Why James Murphy, creator of LCD Soundsystem, puts himself through the strain of live performance is something only he can explain. Neither a natural singer nor performer, the Brooklyn dance-rock producer is best described as "game": he gets stuck in and sees it through, but ends up a mass of twitches and jerks. It makes for a compelling show.
Backed by four musicians whose brief is to create a relentless, thrumming soundbed, Murphy is hyped-up from the outset. A plastic cup lobbed by a fan bounces off his helmet of stiff hair, presumably expressing someone's delight at the speeded-up versions of Us v Them and Daft Punk Is Playing At My House that open the show. Throwing himself into it, he switches to a staccato yelp for North American Scum, one of several tunes crafted around irresistible choruses. This one impels an English audience to shout the refrain "We're North American scum, we're from North America!" - very much one with Murphy, whose delivery is as ambivalent as the lyric.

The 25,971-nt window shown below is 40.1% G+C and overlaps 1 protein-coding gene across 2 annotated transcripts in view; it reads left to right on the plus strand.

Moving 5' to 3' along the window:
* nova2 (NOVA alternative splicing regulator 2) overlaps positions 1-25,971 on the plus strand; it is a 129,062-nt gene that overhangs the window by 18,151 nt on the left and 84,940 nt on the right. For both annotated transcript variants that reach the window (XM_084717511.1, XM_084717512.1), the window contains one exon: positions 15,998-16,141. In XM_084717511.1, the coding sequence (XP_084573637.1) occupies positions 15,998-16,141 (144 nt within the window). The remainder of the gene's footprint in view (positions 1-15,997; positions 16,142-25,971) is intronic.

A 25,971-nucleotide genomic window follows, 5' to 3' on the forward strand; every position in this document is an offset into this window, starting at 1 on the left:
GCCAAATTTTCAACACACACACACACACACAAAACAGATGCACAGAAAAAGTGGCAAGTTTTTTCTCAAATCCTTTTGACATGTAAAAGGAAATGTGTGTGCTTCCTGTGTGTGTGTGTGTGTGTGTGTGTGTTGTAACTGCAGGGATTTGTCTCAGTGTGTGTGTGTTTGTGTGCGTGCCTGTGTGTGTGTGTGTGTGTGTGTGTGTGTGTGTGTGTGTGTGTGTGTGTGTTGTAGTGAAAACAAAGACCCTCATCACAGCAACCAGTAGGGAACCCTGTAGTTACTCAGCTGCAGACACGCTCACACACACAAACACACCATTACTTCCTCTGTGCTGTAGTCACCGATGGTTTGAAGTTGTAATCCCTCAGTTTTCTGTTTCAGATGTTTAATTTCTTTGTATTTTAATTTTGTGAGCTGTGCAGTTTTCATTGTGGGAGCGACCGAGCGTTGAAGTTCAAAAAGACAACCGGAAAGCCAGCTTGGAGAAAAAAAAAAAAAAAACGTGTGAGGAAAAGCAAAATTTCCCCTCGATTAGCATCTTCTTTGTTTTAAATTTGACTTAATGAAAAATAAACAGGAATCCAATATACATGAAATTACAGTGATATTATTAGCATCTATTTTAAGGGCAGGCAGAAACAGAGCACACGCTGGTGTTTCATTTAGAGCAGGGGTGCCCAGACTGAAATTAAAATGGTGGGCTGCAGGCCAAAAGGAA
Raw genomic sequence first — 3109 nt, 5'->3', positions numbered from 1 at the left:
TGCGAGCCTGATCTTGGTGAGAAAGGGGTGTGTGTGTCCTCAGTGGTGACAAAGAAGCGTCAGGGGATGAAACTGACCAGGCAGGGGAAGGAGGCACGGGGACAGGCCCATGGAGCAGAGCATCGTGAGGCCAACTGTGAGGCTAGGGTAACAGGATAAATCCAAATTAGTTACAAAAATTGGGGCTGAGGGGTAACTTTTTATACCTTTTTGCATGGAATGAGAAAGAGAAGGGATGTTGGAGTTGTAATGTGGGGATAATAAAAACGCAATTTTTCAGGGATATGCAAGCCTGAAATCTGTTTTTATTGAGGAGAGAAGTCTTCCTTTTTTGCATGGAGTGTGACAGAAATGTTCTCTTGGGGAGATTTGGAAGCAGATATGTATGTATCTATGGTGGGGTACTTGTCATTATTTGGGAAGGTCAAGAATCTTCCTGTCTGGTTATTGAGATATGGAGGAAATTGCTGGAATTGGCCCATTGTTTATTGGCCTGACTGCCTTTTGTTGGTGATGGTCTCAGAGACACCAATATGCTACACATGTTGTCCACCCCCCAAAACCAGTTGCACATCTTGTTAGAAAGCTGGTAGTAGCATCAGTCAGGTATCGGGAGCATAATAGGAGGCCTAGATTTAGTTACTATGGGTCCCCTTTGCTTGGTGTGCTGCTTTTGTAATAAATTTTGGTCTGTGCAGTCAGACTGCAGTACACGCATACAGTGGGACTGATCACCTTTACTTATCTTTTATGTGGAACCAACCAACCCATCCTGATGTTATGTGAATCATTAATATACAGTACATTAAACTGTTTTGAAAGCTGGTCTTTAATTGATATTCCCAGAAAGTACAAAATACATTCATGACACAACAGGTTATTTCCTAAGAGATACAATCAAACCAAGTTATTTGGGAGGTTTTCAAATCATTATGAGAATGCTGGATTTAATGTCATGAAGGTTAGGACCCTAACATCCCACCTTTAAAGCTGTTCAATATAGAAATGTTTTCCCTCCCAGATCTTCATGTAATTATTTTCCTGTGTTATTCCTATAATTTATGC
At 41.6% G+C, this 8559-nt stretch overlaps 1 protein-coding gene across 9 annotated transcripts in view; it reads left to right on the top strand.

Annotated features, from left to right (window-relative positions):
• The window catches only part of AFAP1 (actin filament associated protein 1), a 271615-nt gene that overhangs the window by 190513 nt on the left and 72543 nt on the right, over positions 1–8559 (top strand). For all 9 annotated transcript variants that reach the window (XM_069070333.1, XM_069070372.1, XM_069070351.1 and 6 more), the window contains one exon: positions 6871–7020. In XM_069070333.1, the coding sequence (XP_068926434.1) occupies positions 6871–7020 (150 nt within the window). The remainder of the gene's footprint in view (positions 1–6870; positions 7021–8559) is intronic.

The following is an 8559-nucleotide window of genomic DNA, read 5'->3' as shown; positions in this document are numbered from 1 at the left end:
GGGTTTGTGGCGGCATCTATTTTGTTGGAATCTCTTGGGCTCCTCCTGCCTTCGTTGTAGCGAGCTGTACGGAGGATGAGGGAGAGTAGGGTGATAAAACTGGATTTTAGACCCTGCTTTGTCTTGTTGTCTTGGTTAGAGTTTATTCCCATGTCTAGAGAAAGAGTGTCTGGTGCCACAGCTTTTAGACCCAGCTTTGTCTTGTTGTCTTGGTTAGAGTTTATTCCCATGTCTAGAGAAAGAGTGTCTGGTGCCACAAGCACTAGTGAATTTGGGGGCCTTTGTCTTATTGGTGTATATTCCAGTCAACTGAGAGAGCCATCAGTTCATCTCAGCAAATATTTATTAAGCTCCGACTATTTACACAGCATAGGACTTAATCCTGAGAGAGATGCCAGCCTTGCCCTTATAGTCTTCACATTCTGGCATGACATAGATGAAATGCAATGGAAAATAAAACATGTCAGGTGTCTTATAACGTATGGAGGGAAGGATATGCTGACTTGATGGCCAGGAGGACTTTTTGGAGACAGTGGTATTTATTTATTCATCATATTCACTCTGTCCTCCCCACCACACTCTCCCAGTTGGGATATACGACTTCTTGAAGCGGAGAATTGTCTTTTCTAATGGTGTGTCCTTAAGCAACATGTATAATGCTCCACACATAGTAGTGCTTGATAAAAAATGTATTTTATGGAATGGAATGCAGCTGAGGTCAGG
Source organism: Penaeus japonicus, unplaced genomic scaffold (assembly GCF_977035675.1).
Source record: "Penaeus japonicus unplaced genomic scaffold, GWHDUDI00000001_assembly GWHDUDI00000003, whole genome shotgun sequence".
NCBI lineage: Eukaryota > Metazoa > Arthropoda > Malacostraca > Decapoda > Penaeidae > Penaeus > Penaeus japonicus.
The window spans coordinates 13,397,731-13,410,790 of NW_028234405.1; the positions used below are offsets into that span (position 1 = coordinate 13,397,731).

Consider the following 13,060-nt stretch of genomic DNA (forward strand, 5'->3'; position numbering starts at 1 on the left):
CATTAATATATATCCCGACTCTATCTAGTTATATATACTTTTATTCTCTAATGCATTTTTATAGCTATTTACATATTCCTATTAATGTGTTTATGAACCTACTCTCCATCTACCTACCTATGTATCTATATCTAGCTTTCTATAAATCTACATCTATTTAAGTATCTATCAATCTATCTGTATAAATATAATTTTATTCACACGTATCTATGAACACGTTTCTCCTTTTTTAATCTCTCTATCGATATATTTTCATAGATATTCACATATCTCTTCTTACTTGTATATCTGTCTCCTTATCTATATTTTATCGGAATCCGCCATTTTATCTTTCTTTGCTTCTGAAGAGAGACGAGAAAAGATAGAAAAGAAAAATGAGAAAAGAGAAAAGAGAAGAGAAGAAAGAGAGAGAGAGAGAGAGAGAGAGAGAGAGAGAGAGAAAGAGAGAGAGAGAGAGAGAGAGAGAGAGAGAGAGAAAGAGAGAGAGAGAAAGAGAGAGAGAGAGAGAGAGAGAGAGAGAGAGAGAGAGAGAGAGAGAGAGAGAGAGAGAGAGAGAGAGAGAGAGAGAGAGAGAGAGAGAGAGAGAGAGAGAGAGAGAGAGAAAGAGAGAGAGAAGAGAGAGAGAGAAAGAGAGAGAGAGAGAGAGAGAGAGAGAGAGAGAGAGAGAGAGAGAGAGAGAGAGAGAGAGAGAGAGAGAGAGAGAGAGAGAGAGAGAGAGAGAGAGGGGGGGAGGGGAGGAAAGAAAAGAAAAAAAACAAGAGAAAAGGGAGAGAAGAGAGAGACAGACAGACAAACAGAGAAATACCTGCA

Surprisingly, there's no Losing My Edge, the cult 2002 track that drew attention to LCD's then-novel, now-much-imitated hybrid of rock and electronica. But a segue of Yeah and Throw makes a momentous finale, Murphy in a lather of nerves and thrashing a cowbell. Given the toll it takes, no wonder he rarely tours.